Molecular Communication: Theoretical Models, Practical Applications, and Future Perspectives
Date/Time: January 28th, 3:40 pm
Location: 2019 Morrill Hall
Molecular communication is a bio-inspired paradigm where the exchange of information is realized through the propagation of molecules. This paradigm is successfully adopted in nature by cells for intracellular and intercellular communication. The implicit biocompatibility and nanoscale feasibility of molecular communication make it a promising paradigm for engineering the interconnections between embedded computing systems able to not only directly interact with biological processes, but also utilize these same processes as their building blocks, i.e., Nano-Bio Things. Molecular-communication-based systems and networks have the potential to be the enabling technology for a wide range of applications, mostly in the biomedical, but also in the industrial and surveillance fields. This talk will first survey the main communication engineering models and analysis tools at the basis of molecular communication systems, with particular focus on diffusion-based molecule propagation. Second, novel systems based on engineering molecular communications in the cardiovascular system and the nervous system will be introduced in light of future applications based on intra-body networking. Finally, a glimpse of the tools from synthetic biology available today for engineering cells and their behavior will offer a future perspective on possible realistic avenues for molecular communication research.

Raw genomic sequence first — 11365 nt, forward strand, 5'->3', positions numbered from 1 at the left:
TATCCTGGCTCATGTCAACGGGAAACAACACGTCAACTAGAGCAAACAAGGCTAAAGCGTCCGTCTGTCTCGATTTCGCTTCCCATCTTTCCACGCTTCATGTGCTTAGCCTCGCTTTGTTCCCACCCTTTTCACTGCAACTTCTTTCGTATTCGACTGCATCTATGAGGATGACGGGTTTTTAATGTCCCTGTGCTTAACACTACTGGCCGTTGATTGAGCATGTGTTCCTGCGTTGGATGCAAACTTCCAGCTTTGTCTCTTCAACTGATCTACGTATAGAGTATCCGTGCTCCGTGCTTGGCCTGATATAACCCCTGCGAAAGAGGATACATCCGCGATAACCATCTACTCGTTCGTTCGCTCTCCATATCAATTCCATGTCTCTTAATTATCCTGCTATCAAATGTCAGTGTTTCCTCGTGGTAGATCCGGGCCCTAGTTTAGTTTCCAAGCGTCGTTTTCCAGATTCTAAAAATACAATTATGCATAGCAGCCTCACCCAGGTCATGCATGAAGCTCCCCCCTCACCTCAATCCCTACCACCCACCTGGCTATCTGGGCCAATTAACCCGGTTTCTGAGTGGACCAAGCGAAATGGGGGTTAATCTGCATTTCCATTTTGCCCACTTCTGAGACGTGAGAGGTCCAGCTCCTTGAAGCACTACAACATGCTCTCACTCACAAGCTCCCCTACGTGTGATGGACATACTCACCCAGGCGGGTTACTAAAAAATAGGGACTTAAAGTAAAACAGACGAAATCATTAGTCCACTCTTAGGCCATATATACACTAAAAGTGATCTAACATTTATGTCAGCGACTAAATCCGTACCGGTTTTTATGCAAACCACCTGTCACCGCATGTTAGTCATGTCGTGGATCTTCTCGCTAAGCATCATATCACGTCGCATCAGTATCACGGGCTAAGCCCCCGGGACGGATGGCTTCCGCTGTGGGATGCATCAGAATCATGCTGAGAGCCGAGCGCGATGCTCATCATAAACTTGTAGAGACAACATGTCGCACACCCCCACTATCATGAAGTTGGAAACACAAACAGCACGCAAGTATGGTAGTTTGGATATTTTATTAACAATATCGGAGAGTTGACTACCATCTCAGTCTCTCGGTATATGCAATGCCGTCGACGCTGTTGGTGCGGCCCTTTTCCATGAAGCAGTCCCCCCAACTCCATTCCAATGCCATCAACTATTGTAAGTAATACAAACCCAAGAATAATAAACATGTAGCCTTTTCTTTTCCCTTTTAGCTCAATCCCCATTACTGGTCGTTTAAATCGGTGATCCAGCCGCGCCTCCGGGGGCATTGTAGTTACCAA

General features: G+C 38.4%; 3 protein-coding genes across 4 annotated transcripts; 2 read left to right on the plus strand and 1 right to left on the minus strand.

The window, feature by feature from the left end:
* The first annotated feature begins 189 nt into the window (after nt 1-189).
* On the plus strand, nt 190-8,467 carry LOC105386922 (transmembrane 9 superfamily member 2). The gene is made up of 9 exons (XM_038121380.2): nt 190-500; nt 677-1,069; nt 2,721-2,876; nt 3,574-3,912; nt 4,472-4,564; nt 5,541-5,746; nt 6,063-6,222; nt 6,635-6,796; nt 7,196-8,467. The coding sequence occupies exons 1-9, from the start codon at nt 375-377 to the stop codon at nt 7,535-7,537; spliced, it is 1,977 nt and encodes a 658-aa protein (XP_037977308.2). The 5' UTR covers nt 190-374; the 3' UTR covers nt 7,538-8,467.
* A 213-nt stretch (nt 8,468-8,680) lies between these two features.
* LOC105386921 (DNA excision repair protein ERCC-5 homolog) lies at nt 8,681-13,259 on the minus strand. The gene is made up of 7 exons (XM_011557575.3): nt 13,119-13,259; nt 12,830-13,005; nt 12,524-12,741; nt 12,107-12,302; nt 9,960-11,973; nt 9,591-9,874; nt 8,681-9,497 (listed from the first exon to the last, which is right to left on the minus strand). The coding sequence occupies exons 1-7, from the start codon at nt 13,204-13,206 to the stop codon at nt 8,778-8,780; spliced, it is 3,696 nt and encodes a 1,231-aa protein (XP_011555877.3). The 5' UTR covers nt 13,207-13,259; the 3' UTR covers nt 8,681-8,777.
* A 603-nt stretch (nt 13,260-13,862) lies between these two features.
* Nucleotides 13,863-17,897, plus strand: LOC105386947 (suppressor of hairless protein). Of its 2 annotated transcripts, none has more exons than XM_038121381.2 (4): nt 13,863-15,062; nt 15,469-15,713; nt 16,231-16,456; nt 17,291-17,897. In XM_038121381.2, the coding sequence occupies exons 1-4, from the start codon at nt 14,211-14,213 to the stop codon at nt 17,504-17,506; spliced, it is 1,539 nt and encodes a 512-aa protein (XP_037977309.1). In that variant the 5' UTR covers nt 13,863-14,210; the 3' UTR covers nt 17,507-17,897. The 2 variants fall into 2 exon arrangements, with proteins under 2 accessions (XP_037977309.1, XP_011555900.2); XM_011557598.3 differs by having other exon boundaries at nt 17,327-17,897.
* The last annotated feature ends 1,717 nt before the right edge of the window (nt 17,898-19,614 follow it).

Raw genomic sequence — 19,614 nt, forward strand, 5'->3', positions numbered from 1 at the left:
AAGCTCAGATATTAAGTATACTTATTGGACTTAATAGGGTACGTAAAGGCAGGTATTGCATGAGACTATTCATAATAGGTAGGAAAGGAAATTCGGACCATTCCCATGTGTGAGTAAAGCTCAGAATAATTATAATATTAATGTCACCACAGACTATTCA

Massimiliano Pierobon received the M.S. degree in Telecommunication Engineering from the Politecnico di Milano, Italy, in 2005, and the Ph.D. degree in Electrical and Computer Engineering from the Georgia Institute of Technology, Atlanta, GA, USA, in 2013. Since August 2013, he is an Assistant Professor at the Department of Computer Science and Engineering, University of Nebraska-Lincoln (UNL), NE, USA, where he also holds a courtesy appointment at the Department of Biochemistry. He received the BWN Lab Researcher of the Year Award at the Georgia Institute of Technology for his outstanding research achievements in 2011. He was also named IEEE Communications Letters 2013 Exemplary Reviewer in appreciation for his service as referee. He is the PI of the NSF project “Telecommunication Systems Modeling and Engineering of Cell Communication Pathways.” His interests are in molecular communication, nanonetworks, synthetic biology, intra-body networks and the Internet of Bio-Nano Things.